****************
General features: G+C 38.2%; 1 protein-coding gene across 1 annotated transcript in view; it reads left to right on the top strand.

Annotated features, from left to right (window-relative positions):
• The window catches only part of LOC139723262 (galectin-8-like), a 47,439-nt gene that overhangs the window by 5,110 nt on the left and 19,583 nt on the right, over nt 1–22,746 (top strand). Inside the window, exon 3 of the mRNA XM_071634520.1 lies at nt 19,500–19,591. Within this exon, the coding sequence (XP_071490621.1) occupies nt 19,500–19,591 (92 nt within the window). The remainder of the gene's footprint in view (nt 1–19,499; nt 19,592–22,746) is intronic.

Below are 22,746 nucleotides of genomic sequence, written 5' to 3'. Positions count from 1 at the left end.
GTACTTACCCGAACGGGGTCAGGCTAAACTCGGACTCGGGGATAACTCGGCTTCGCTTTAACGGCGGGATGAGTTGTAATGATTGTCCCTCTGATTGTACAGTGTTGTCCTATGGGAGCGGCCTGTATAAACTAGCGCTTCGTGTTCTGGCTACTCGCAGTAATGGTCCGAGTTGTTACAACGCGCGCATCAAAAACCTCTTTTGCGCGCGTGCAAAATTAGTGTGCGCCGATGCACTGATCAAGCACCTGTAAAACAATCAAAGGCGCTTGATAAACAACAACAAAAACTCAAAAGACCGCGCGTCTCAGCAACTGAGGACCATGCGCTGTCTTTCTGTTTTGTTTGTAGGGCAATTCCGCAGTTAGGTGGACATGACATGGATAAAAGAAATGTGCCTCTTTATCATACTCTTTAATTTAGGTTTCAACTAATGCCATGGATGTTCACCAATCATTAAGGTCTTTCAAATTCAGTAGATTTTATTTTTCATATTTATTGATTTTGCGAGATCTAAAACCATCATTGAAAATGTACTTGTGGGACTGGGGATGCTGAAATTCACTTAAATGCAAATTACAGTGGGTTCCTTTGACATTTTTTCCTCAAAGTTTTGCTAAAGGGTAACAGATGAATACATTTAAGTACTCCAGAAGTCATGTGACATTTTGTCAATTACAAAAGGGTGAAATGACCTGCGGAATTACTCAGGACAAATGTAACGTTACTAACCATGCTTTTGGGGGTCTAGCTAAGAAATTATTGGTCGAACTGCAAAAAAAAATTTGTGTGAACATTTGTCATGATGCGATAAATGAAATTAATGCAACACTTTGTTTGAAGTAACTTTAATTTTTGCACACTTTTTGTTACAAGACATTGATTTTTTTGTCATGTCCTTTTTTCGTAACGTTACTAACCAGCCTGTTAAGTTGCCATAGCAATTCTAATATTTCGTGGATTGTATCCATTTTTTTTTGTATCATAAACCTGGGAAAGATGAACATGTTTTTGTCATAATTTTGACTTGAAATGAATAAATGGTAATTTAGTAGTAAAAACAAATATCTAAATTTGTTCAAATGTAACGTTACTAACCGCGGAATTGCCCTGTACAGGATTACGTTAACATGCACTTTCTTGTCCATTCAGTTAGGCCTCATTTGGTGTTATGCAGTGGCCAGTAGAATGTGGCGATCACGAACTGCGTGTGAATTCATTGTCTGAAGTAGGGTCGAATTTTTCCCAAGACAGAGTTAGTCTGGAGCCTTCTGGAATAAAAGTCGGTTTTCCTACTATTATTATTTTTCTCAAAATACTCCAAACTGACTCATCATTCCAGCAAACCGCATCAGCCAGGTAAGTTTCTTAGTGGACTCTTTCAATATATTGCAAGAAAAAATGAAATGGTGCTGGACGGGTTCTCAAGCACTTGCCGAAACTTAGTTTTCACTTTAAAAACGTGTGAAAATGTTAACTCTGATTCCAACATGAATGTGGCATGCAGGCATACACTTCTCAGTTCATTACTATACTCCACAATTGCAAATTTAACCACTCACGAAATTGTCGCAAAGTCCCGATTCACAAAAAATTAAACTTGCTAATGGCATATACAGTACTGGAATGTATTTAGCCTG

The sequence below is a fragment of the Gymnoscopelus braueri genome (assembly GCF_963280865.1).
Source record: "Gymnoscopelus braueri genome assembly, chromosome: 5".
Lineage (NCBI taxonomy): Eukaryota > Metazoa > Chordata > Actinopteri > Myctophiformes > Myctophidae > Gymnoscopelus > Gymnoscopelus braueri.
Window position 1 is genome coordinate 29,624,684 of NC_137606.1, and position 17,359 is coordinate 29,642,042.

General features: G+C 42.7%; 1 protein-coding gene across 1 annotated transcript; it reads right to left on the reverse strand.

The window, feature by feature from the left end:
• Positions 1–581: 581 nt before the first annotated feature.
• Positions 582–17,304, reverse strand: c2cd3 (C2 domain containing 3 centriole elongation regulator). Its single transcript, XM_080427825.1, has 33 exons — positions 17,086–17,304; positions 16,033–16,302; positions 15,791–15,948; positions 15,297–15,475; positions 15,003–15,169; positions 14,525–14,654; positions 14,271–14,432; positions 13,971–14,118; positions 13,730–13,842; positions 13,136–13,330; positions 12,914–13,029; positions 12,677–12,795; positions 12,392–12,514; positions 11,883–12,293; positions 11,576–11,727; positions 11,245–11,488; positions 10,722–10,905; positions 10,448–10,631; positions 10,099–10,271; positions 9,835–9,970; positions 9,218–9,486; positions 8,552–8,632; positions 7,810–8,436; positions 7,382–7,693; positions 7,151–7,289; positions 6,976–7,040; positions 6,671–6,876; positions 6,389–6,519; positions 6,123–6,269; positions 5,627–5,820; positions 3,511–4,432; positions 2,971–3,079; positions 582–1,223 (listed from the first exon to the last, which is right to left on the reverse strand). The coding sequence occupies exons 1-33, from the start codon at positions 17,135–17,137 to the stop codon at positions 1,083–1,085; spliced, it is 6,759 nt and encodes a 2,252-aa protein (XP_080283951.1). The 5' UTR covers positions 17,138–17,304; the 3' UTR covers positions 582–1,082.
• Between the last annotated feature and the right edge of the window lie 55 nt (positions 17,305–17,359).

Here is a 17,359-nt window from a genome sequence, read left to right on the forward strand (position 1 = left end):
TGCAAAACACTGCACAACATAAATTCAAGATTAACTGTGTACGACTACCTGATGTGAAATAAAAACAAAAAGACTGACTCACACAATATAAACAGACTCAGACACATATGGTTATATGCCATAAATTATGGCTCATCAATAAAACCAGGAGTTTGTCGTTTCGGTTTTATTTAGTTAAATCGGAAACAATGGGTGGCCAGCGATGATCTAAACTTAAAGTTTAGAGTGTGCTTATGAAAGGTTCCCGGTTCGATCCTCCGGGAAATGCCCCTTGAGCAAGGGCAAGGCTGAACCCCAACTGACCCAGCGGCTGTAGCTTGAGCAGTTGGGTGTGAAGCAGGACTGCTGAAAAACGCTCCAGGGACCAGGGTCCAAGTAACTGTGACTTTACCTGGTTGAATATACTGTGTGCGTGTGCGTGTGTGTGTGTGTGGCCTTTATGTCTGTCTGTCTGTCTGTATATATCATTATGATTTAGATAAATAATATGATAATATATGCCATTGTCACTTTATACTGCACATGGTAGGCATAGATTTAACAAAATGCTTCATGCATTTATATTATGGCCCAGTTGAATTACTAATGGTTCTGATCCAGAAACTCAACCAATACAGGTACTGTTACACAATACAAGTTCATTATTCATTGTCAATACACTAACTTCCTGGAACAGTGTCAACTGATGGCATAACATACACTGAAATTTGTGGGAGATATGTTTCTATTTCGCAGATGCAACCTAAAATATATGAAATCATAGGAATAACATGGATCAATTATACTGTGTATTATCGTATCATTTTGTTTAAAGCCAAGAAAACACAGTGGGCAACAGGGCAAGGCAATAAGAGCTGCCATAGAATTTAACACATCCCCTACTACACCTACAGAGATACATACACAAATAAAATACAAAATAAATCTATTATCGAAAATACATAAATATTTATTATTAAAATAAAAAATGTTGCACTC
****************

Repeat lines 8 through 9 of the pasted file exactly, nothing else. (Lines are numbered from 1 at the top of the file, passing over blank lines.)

Lineage (NCBI taxonomy): Eukaryota > Metazoa > Chordata > Actinopteri > Myctophiformes > Myctophidae > Gymnoscopelus > Gymnoscopelus braueri.
Window position 1 is genome coordinate 29,624,684 of NC_137606.1, and position 17,359 is coordinate 29,642,042.